Leahy said “there’s no linkage” between the patent bill and judicial nominations since “ Arlen Specter has killed the patent bill anyway.” Leahy had been hoping to introduce a new version of patent legislation this week, but has been delayed because of a disagreement with Specter over the issue of how to assess damages in patent infringement suits.
Is this the "blame game" to force Specter to relent, or is it an accurate assessment of the future of S.1145?
Perine also writes:
Specter, the top Judiciary Republican, said some GOP senators might want to retaliate by blocking a patent bill (S 1145) by Judiciary Committee Chairman Patrick J. Leahy , D-Vt. “In some quarters within the Republican Caucus there’s consideration at the present time to holding up the patent reform bill,” he said.
And, if some Democrats pay attention to the "patent reform means lost jobs" argument of unions, and if the Democratic senators of pharma states (like New Jersey) vote the pocket book, it's tough to see S.1145 going anywhere.
Of Specter, Congressional Documents and Publications noted:
U.S. Senator Arlen Specter (R-PA), Ranking Member of the U.S. Senate Committee on the Judiciary, today released the following statement on the current state of patent reform legislation negotiations:
"The Chairman and I differ on a number of aspects of the proposed patent reform legislation," Senator Specter said. "The principal sticking point is the issue of how to assess damages in patent infringement lawsuits. We thought we had reached an agreement on this matter, but the language continued to shift, so we do not yet have a deal on the package. I am hopeful that we can reach an agreement, but more work has to be done to get it right."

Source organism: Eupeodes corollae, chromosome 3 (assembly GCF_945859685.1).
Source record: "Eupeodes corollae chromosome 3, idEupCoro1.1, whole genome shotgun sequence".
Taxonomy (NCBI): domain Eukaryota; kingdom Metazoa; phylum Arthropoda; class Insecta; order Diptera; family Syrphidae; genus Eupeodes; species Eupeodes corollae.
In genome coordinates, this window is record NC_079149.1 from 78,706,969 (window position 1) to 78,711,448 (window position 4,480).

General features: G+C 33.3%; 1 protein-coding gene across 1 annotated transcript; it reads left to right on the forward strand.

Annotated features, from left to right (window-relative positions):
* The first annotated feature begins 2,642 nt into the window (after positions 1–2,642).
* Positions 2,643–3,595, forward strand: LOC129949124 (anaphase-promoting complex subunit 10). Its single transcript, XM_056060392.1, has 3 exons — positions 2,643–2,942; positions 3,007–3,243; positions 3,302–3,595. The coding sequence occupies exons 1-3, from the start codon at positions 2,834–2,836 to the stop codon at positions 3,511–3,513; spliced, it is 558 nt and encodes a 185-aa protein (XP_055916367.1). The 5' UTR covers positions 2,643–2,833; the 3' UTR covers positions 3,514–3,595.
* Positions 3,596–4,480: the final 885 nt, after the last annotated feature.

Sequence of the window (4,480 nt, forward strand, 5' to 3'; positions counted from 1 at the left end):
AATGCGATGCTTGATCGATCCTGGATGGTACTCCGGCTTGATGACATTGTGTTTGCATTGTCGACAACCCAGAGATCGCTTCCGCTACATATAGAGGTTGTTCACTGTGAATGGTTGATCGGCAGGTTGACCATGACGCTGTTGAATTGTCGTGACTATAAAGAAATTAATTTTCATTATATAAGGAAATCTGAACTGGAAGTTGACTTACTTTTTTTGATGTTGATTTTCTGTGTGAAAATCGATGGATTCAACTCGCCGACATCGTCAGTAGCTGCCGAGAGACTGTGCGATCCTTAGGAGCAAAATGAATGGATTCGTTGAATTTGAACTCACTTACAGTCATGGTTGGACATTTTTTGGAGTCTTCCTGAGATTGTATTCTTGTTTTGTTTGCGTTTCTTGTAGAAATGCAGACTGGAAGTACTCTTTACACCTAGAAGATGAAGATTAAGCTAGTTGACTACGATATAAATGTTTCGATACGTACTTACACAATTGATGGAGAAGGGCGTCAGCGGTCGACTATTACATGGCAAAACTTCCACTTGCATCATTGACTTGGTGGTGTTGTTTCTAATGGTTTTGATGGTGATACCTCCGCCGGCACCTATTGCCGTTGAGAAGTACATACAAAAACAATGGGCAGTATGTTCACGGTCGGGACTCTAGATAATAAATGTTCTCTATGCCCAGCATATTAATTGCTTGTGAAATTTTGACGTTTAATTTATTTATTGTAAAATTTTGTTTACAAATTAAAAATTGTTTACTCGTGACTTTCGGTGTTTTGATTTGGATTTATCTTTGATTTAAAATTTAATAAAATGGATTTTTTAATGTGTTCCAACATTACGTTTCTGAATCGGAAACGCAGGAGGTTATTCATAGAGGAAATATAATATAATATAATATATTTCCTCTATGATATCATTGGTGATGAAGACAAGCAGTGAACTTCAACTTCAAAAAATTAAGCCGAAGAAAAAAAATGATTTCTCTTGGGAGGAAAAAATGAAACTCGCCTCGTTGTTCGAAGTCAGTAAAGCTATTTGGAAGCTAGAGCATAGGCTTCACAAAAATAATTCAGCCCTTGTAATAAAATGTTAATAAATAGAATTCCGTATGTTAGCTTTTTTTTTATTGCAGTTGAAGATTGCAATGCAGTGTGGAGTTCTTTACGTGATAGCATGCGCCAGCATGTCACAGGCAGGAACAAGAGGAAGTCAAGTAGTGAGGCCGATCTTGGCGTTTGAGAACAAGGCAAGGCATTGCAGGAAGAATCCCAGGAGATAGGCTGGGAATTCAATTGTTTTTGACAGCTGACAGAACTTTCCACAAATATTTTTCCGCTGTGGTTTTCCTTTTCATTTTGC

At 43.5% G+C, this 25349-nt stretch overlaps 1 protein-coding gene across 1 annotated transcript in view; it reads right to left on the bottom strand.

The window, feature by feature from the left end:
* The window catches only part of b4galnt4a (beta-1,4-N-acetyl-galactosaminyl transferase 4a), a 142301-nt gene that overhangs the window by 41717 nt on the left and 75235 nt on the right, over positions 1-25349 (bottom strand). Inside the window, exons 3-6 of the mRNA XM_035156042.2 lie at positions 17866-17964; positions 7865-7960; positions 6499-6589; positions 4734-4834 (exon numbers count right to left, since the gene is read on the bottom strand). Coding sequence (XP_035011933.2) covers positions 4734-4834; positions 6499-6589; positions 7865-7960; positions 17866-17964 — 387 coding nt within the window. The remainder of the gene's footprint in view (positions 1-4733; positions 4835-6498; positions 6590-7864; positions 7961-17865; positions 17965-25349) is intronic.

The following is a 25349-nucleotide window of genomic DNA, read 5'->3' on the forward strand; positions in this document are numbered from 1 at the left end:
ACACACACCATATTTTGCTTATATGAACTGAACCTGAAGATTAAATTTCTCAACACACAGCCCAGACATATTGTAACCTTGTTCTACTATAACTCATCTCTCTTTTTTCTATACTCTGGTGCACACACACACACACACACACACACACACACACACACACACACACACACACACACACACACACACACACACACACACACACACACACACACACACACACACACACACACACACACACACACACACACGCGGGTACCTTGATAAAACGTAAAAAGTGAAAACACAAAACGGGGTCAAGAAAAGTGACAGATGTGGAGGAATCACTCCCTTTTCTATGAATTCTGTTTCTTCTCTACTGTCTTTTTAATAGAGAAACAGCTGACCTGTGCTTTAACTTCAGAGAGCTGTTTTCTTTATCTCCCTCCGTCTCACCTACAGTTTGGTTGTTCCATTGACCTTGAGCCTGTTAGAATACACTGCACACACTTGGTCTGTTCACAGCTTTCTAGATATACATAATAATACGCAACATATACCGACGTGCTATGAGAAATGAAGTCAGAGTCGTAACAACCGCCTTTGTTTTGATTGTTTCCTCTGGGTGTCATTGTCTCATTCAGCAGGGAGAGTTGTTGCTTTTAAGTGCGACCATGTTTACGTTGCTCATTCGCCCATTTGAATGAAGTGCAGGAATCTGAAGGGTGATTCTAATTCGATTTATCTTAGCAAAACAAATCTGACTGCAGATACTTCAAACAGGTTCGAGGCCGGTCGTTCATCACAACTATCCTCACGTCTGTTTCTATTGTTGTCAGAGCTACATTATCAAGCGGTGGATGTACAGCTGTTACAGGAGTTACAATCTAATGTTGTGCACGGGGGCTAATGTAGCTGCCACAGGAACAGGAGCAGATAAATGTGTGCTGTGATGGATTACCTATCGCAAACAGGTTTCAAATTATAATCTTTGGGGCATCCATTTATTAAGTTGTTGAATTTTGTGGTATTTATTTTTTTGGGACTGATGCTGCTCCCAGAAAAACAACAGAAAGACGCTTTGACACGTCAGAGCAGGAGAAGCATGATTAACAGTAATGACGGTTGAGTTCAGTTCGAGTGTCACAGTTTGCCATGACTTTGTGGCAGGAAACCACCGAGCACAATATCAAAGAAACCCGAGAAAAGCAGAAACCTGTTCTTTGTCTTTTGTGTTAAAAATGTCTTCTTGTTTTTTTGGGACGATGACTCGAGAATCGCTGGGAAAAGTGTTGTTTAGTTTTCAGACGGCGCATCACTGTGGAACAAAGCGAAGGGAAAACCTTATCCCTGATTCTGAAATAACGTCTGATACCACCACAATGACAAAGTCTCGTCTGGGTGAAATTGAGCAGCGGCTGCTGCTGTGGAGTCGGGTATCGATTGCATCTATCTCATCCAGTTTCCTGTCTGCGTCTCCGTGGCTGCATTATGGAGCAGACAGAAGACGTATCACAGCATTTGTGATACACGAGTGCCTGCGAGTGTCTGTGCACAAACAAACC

Almost time to stick the fork in it...
Senator Specter jumps off patent reform bandwagon
Note also that the BIO statement about the Specter position sounds almost like the labor union position:
“The revisions to the bill that have been proposed to date continue to include key provisions that would jeopardize many economic sectors, such as biotechnology, that rely on strong patent protection to help fuel American economic growth. Senator Specter and other Senators were right to reject them. This is not a risk that the Senate should take at a time when we need to do all we can to support innovative, growth-oriented American industries and a fragile U.S. economy.
The IT folks, with their strong outsourcing of jobs, are a bit vulnerable on this point. An don't forget those patent applications on outsourcing!
Recall, for example, the IPBiz post:
In a rather humorous event, IBM confirmed in Oct. 2007 that that it has withdrawn its patent application for “outsourcing of services” which it had filed on January 3, 2006 [appl.11/324958; US2007/0162321 — Outsourcing of Services].
In terms of what might have influenced Specter's decision, recall that CAFC Chief Judge Michel once worked for Specter (Michel was Specter's chief of staff). See further details in an article by Lawrence Hurley in the Daily Journal.